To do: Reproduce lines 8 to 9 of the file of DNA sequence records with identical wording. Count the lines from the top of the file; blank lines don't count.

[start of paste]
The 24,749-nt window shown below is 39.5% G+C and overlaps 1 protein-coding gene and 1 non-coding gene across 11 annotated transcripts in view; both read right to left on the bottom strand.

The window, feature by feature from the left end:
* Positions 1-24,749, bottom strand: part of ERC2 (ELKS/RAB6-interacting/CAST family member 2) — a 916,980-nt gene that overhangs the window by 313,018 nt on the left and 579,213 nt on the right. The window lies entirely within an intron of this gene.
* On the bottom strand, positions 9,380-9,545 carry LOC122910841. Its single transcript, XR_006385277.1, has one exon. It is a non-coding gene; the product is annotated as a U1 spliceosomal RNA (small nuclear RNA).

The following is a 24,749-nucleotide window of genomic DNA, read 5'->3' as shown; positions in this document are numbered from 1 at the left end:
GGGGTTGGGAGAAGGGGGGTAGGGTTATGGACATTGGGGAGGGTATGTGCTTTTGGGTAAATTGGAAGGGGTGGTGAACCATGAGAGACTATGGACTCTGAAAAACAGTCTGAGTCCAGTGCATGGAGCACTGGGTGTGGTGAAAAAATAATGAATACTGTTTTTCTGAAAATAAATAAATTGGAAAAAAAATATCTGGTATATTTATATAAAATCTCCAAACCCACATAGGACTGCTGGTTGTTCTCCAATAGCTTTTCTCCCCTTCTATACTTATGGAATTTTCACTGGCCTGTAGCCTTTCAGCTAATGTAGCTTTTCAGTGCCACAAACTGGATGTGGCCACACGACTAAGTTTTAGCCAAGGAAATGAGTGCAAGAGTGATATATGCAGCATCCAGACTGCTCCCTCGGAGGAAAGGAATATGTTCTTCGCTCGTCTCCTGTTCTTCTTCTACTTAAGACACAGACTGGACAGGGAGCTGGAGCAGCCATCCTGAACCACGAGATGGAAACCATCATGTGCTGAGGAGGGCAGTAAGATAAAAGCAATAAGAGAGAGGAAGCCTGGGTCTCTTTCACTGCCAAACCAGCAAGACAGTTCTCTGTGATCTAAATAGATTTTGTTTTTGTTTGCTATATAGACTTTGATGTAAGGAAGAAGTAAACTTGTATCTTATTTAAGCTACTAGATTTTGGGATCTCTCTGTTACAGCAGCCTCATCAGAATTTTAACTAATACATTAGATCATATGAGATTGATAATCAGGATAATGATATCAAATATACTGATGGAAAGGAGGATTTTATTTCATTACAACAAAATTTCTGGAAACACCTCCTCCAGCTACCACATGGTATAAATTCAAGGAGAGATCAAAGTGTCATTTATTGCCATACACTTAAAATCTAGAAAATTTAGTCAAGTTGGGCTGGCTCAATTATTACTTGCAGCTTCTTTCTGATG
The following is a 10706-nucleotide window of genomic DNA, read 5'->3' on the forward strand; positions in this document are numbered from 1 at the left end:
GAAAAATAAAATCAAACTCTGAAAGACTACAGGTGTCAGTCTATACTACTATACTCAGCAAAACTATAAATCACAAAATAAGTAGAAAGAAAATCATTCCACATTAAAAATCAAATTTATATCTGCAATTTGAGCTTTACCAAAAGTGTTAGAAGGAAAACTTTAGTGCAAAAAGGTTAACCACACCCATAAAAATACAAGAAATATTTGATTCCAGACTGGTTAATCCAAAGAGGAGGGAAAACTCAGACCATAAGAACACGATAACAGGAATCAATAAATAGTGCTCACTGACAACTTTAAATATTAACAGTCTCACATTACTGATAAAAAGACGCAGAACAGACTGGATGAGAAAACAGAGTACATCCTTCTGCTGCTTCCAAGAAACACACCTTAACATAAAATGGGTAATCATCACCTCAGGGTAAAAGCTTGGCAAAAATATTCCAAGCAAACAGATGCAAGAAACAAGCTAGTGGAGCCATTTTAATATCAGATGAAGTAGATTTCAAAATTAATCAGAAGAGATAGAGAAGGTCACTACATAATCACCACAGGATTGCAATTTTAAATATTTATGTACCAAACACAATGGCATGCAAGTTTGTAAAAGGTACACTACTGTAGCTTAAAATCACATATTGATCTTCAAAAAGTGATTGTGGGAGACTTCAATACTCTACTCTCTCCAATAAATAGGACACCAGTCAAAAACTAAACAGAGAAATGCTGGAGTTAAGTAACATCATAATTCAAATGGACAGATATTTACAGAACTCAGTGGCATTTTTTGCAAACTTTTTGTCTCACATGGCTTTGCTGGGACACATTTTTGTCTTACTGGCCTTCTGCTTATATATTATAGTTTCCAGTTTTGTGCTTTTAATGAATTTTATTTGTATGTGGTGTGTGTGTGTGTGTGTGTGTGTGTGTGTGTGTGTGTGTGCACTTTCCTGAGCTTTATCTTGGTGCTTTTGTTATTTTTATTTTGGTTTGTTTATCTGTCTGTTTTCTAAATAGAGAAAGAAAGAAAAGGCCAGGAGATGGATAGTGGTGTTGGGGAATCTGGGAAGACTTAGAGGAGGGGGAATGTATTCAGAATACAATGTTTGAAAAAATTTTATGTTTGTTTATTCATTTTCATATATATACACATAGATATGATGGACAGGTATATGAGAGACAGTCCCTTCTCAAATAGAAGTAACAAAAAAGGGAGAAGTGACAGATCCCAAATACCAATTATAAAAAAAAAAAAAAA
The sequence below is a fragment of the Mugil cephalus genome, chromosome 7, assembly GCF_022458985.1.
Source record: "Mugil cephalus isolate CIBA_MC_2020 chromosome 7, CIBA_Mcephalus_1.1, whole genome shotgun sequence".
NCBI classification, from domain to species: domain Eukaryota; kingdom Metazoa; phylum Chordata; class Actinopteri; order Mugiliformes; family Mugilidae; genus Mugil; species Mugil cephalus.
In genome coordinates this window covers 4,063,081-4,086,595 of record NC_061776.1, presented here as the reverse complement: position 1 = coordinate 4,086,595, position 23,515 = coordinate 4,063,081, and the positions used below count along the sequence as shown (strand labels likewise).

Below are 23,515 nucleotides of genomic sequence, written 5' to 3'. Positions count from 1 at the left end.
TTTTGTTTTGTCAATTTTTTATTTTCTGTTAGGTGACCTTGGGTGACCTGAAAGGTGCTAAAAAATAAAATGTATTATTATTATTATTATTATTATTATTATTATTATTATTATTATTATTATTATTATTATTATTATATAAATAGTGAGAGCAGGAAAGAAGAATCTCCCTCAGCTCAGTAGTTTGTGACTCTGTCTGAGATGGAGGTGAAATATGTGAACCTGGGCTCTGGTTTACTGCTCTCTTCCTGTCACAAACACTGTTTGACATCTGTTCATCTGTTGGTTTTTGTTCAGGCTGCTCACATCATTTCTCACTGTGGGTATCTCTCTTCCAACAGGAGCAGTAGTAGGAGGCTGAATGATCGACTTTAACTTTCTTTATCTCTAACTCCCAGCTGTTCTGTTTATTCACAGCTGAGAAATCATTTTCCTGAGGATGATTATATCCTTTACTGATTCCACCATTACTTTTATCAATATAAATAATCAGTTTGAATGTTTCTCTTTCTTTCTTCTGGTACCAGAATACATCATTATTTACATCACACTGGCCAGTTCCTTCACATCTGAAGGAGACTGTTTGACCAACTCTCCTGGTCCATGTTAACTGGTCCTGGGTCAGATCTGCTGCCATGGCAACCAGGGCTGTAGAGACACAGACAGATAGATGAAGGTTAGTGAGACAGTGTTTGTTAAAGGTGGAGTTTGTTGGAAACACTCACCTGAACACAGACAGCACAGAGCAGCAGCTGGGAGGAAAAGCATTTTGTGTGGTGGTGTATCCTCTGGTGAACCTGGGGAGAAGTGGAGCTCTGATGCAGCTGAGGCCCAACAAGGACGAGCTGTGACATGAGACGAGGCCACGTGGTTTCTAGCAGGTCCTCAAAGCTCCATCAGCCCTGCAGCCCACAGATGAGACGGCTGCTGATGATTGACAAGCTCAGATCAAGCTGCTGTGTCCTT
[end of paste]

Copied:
GAAAAATAAAATCAAACTCTGAAAGACTACAGGTGTCAGTCTATACTACTATACTCAGCAAAACTATAAATCACAAAATAAGTAGAAAGAAAATCATTCCACATTAAAAATCAAATTTATATCTGCAATTTGAGCTTTACCAAAAGTGTTAGAAGGAAAACTTTAGTGCAAAAAGGTTAACCACACCCATAAAAATACAAGAAATATTTGATTCCAGACTGGTTAATCCAAAGAGGAGGGAAAACTCAGACCATAAGAACACGATAACAGGAATCAATAAATAGTGCTCACTGACAACTTTAAATATTAACAGTCTCACATTACTGATAAAAAGACGCAGAACAGACTGGATGAGAAAACAGAGTACATCCTTCTGCTGCTTCCAAGAAACACACCTTAACATAAAATGGGTAATCATCACCTCAGGGTAAAAGCTTGGCAAAAATATTCCAAGCAAACAGATGCAAGAAACAAGCTAGTGGAGCCATTTTAATATCAGATGAAGTAGATTTCAAAATTAATCAGAAGAGATAGAGAAGGTCACTACATAATCACCACAGGATTGCAATTTTAAATATTTATGTACCAAACACAATGGCATGCAAGTTTGTAAAAGGTACACTACTGTAGCTTAAAATCACATATTGATCTTCAAAAAGTGATTGTGGGAGACTTCAATACTCTACTCTCTCCAATAAATAGGACACCAGTCAAAAACTAAACAGAGAAATGCTGGAGTTAAGTAACATCATAATTCAAATGGACAGATATTTACAGAACTCAGTGGCATTTTTTGCAAACTTTTTGTCTCACATGGCTTTGCTGGGACACATTTTTGTCTTACTGGCCTTCTGCTTATATATTATAGTTTCCAGTTTTGTGCTTTTAATGAATTTTATTTGTATGTGGTGTGTGTGTGTGTGTGTGTGTGTGTGTGTGTGTGTGTGTGCACTTTCCTGAGCTTTATCTTGGTGCTTTTGTTATTTTTATTTTGGTTTGTTTATCTGTCTGTTTTCTAAATAGAGAAAGAAAGAAAAGGCCAGGAGATGGATAGTGGTGTTGGGGAATCTGGGAAGACTTAGAGGAGGGGGAATGTATTCAGAATACAATGTTTGAAAAAATTTTATGTTTGTTTATTCATTTTCATATATATACACATAGATATGATGGACAGGTATATGAGAGACAGTCCCTTCTCAAATAGAAGTAACAAAAAAGGGAGAAGTGACAGATCCCAAATACCAATTATAAAAAAAAAAAAAAA
The sequence below is a fragment of the Mugil cephalus genome, chromosome 7, assembly GCF_022458985.1.